Music Business

Time Travel, Teleportation And Music Publishing Metadata

1 (1)This article looks at the value of metadata, as well as the challenge of keeping it accurate and up-to-date over time, as ownership and rights can easily change from year to year, as well the difficulties of dealing with geographical shifts.


Guest Post by Annie Lin

If you work in music publishing, you've probably heard a lot about metadata this year

When people discuss music publishing metadata, the debate typically focuses on the availability and quality of ownership information, or the absence thereof. It is generally understood that quality metadata can (or should be) used by licensees to secure licenses and pay rights holders.  Some believe that metadata should be made widely available, while others believe that access should be restricted. Either way, metadata is typically portrayed as a linear roadmap that can help a prospective licensee get from songwriter and publisher to a license for a sound recording.

However, the reality is that the information captured by metadata is multi-dimensional, not linear. Good metadata is not a static one-to-one map of who owns what, but rather a log that records actionable copyright business information over time. In its most complete form, song metadata captures all of the information needed to ensure that participants in a chain of rights are compensated appropriately. Metadata not only documents all of the music rights that make up a song copyright, but also the people and business entities that interact with the copyright, as well as the business implications of those interactions over time.

Music Rights and Chronology

Those who work in music publishing often refer to the life of a copyright which, like the life of a person, is the sum of an infinite number of moments over time. During the life of a copyright, the rights which make up a song copyright can infinitely be unbundled, subdivided, licensed, and transferred to various parties, during various periods, and throughout various territories. Even for a single song, a complete metadata picture accounts for ownership information not merely for today, but also for yesterday and all of the days, months, and years which make up that song's copyright term. 

Because of this, information that does not capture chronological information often raises more questions than it answers.  Due to catalog acquisitions, deaths, bankruptcies, and many other factors, the answer to the question "who owns that song" may not always be the same as you travel back in time. The history of any given song may be simple or, in the case of commercial music that is recorded, released, re-released, and/or used in a variety other media, incredibly complex. For example: if you attempt to pay royalties under a 2009 license with a rights holder that no longer owns the song, you might ask: when was the song sold to someone else? Who owns the song now, and more importantly, who should I pay?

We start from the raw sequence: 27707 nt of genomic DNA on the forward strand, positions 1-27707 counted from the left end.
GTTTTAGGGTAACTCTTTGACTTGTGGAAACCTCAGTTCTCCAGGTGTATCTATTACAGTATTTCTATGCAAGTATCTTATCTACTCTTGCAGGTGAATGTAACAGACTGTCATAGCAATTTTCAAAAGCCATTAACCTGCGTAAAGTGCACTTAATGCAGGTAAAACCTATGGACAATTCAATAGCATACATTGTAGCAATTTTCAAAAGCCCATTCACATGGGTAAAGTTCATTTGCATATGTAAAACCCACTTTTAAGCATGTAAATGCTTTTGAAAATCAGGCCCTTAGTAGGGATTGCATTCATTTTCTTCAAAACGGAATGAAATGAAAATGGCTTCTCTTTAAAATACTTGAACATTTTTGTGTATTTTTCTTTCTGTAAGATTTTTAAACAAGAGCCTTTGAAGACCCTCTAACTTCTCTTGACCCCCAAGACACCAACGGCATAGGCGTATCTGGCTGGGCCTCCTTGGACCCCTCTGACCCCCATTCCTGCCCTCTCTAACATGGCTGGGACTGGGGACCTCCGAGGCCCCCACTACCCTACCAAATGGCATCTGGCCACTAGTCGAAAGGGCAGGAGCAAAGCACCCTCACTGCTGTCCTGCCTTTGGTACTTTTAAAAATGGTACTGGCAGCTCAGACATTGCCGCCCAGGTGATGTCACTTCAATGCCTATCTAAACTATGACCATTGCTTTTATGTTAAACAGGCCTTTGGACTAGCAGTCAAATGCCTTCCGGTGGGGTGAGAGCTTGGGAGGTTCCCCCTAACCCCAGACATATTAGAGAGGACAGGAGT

Music Rights and Geography

1Geography is another dimension that is relevant to song metadata, since a rights holder may reserve the right to administer a song in certain territories or transfer those rights to a sub publisher, whether permanently or for a period of time. This is the reason why a particular right may be associated with one of any number of territorial restrictions (some examples: "the United States and its territories and possessions", "worldwide ex-US", or event "BRT — British Reversionary Territories only"). 

This dimension of song metadata means that a music user must consider not only who owns a song, but also whether the parties own the song in the territory where the song may be used. You would not, for example, seek a license for song usage in the US from a German sub publisher; you would seek the rights holder that has the ability to license in the United States. Each music publisher has its own set of business rules drawn from what sub publishers it has appointed to handle collections or certain types of licenses in other territories, and these rules also need to be reflected in any robust metadata system that supports worldwide licensing. 

The Long Game: Investing In Music Rights Infrastructure 

At its best, music metadata presents a comprehensive summary of the transactions that can take place during the life of a music copyright. Since publishing revenue is generated by micro-transactions (streams) and then allocated based on metadata, even seemingly arcane pieces of information can have a significant downstream impact.

As such, the ability to ingest, understand, and effectively parse music metadata is almost as important, or arguably as important, as the information itself, regardless of the prevailing opinion in the metadata debate. If licensees must first contend with label deals, then publishing deals and the infrastructure needed to support those deals must follow. Metadata-friendly infrastructure is a long-term investment that will become increasingly important as licensees seek to extract and code business logic based on catalog data.

ABOUT ANNIE LIN: Annie Lin is general counsel at Loudr. She's also a former touring musician who has worked in music rights for more than a decade. When she's not overseeing business and legal affairs at Loudr, she can usually be found at various rock shows and record stores in San Francisco.  

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